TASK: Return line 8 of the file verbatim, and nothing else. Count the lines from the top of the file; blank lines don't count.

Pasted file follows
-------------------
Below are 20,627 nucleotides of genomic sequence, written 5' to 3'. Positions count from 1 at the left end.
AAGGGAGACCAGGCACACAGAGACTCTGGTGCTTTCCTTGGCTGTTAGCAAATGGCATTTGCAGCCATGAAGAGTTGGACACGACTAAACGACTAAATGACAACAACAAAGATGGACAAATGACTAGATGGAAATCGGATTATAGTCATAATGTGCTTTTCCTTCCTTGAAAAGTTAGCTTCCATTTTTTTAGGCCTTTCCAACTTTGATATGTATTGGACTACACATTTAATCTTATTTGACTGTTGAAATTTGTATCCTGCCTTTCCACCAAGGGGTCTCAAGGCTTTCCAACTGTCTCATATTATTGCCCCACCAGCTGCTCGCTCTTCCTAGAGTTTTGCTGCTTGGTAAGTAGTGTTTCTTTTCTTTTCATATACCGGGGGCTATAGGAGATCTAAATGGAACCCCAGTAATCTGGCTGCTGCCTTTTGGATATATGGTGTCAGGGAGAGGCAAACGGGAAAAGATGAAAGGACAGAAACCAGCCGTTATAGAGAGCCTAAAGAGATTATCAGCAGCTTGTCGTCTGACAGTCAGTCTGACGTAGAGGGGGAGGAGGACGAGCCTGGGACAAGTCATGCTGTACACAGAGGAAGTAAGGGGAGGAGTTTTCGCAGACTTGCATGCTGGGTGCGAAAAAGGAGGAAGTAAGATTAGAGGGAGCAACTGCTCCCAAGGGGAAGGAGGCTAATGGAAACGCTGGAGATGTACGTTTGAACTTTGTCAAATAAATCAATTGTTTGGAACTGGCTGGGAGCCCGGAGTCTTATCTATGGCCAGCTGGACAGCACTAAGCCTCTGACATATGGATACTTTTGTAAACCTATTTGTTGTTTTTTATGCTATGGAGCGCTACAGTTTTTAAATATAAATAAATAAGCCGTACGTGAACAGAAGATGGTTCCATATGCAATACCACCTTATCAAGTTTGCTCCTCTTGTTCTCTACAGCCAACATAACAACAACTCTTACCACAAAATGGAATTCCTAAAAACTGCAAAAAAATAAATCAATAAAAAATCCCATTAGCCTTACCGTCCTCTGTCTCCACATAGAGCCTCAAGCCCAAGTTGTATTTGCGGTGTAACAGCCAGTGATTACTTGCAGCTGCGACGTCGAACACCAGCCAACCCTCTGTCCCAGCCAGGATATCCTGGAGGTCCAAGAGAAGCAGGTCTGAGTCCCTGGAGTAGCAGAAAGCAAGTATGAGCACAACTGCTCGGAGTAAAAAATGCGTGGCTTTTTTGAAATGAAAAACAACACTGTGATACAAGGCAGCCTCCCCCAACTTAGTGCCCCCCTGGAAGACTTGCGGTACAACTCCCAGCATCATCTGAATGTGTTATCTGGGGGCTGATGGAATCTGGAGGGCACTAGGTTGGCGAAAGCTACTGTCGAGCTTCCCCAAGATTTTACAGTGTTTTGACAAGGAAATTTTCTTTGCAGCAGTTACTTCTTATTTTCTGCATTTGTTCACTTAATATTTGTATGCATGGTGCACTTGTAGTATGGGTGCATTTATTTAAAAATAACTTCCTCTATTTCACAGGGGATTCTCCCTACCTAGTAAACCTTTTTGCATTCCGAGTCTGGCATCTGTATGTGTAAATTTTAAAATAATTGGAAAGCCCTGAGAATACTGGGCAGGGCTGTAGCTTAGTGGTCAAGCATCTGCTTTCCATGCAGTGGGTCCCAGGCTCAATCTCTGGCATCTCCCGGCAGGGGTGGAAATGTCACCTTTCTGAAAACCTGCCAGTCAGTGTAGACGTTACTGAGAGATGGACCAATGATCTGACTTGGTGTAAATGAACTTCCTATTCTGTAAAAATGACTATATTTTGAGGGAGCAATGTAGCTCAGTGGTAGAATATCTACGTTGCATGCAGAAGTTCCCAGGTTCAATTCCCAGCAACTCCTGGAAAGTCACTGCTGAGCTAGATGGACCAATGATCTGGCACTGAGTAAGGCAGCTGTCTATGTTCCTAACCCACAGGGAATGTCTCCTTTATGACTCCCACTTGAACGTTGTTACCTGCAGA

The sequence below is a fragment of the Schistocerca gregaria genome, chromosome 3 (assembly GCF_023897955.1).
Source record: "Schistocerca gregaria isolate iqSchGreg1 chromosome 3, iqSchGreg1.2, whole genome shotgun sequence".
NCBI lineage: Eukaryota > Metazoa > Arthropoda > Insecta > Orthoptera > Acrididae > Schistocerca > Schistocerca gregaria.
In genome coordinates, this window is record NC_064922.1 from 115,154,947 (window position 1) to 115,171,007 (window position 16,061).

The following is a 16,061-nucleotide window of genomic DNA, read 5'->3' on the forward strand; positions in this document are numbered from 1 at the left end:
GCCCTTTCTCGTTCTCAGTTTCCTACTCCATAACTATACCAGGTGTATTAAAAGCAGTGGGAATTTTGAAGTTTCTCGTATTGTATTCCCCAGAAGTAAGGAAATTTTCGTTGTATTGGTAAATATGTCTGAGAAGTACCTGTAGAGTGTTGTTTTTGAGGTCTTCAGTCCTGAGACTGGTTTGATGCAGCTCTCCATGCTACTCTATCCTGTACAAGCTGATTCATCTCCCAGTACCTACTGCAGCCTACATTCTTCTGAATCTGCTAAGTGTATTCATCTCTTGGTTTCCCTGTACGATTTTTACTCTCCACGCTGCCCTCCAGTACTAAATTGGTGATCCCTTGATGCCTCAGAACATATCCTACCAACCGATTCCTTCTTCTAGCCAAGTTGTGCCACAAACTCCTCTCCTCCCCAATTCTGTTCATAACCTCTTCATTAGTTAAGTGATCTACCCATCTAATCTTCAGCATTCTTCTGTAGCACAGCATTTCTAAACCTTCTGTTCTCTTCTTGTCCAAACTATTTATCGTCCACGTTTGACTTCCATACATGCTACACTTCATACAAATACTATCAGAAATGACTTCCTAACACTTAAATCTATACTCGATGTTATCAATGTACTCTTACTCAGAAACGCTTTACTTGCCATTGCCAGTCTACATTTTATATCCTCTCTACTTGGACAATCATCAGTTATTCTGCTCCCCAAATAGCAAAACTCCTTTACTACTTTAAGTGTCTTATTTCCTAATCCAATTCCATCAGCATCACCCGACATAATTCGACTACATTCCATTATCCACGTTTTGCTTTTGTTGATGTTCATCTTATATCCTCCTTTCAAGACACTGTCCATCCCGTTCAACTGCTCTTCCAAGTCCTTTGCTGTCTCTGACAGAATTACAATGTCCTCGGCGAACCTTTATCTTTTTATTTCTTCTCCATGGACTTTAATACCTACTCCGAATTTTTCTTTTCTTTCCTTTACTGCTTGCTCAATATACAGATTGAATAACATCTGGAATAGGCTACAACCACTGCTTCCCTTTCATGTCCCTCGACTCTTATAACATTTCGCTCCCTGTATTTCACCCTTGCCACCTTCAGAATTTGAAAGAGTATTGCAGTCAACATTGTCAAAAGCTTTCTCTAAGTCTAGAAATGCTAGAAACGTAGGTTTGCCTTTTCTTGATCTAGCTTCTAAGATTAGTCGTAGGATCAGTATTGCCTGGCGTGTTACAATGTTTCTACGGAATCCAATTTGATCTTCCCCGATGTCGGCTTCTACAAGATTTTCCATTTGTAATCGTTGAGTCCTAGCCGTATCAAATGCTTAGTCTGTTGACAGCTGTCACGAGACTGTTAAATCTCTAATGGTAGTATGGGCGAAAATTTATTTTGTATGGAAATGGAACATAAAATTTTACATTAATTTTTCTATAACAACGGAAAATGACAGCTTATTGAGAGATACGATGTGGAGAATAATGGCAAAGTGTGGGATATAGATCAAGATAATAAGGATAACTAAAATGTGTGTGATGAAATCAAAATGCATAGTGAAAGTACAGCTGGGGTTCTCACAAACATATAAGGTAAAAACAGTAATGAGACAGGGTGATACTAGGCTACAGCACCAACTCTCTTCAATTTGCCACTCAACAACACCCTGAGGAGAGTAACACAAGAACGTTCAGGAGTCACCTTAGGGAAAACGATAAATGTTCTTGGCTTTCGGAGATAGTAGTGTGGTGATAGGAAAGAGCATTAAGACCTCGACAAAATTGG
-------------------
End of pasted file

GCCCTTTCTCGTTCTCAGTTTCCTACTCCATAACTATACCAGGTGTATTAAAAGCAGTGGGAATTTTGAAGTTTCTCGTATTGTATTCCCCAGAAGTAAGGAAATTTTCGTTGTATTGGTAAATATGTCTGAGAAGTACCTGTAGAGTGTTGTTTTTGAGGTCTTCAGTCCTGAGACTGGTTTGATGCAGCTCTCCATGCTACTCTATCCTGTACAAGCTGATTCATCTCCCAGTACCTACTGCAGCCTACATTCTTCTGAATCTGCTAAGTGTATTCATCTCTTGGTTTCCCTGTACGATTTTTACTCTCCACGCTGCCCTCCAGTACTAAATTGGTGATCCCTTGATGCCTCAGAACATATCCTACCAACCGATTCCTTCTTCTAGCCAAGTTGTGCCACAAACTCCTCTCCTCCCCAATTCTGTTCATAACCTCTTCATTAGTTAAGTGATCTACCCATCTAATCTTCAGCATTCTTCTGTAGCACAGCATTTCTAAACCTTCTGTTCTCTTCTTGTCCAAACTATTTATCGTCCACGTTTGACTTCCATACATGCTACACTTCATACAAATACTATCAGAAATGACTTCCTAACACTTAAATCTATACTCGATGTTATCAATGTACTCTTACTCAGAAACGCTTTACTTGCCATTGCCAGTCTACATTTTATATCCTCTCTACTTGGACAATCATCAGTTATTCTGCTCCCCAAATAGCAAAACTCCTTTACTACTTTAAGTGTCTTATTTCCTAATCCAATTCCATCAGCATCACCCGACATAATTCGACTACATTCCATTATCCACGTTTTGCTTTTGTTGATGTTCATCTTATATCCTCCTTTCAAGACACTGTCCATCCCGTTCAACTGCTCTTCCAAGTCCTTTGCTGTCTCTGACAGAATTACAATGTCCTCGGCGAACCTTTATCTTTTTATTTCTTCTCCATGGACTTTAATACCTACTCCGAATTTTTCTTTTCTTTCCTTTACTGCTTGCTCAATATACAGATTGAATAACATCTGGAATAGGCTACAACCACTGCTTCCCTTTCATGTCCCTCGACTCTTATAACATTTCGCTCCCTGTATTTCACCCTTGCCACCTTCAGAATTTGAAAGAGTATTGCAGTCAACATTGTCAAAAGCTTTCTCTAAGTCTAGAAATGCTAGAAACGTAGGTTTGCCTTTTCTTGATCTAGCTTCTAAGATTAGTCGTAGGATCAGTATTGCCTGGCGTGTTACAATGTTTCTACGGAATCCAATTTGATCTTCCCCGATGTCGGCTTCTACAAGATTTTCCATTTGTAATCGTTGAGTCCTAGCCGTATCAAATGCTTAGTCTGTTGACAGCTGTCACGAGACTGTTAAATCTCTAATGGTAGTATGGGCGAAAATTTATTTTGTATGGAAATGGAACATAAAATTTTACATTAATTTTTCTATAACAACGGAAAATGACAGCTTATTGAGAGATACGATGTGGAGAATAATGGCAAAGTGTGGGATATAGATCAAGATAATAAGGATAACTAAAATGTGTGTGATGAAATCAAAATGCATAGTGAAAGTACAGCTGGGGTTCTCACAAACATATAAGGTAAAAACAGTAATGAGACAGGGTGATACTAGGCTACAGCACCAACTCTCTTCAATTTGCCACTCAACAACACCCTGAGGAGAGTAACACAAGAACGTTCAGGAGTCACCTTAGGGAAAACGATAAATGTTCTTGGCTTTCGGAGATAGTAGTGTGGTGATAGGAAAGAGCATTAAGACCTCGACAAAATTGG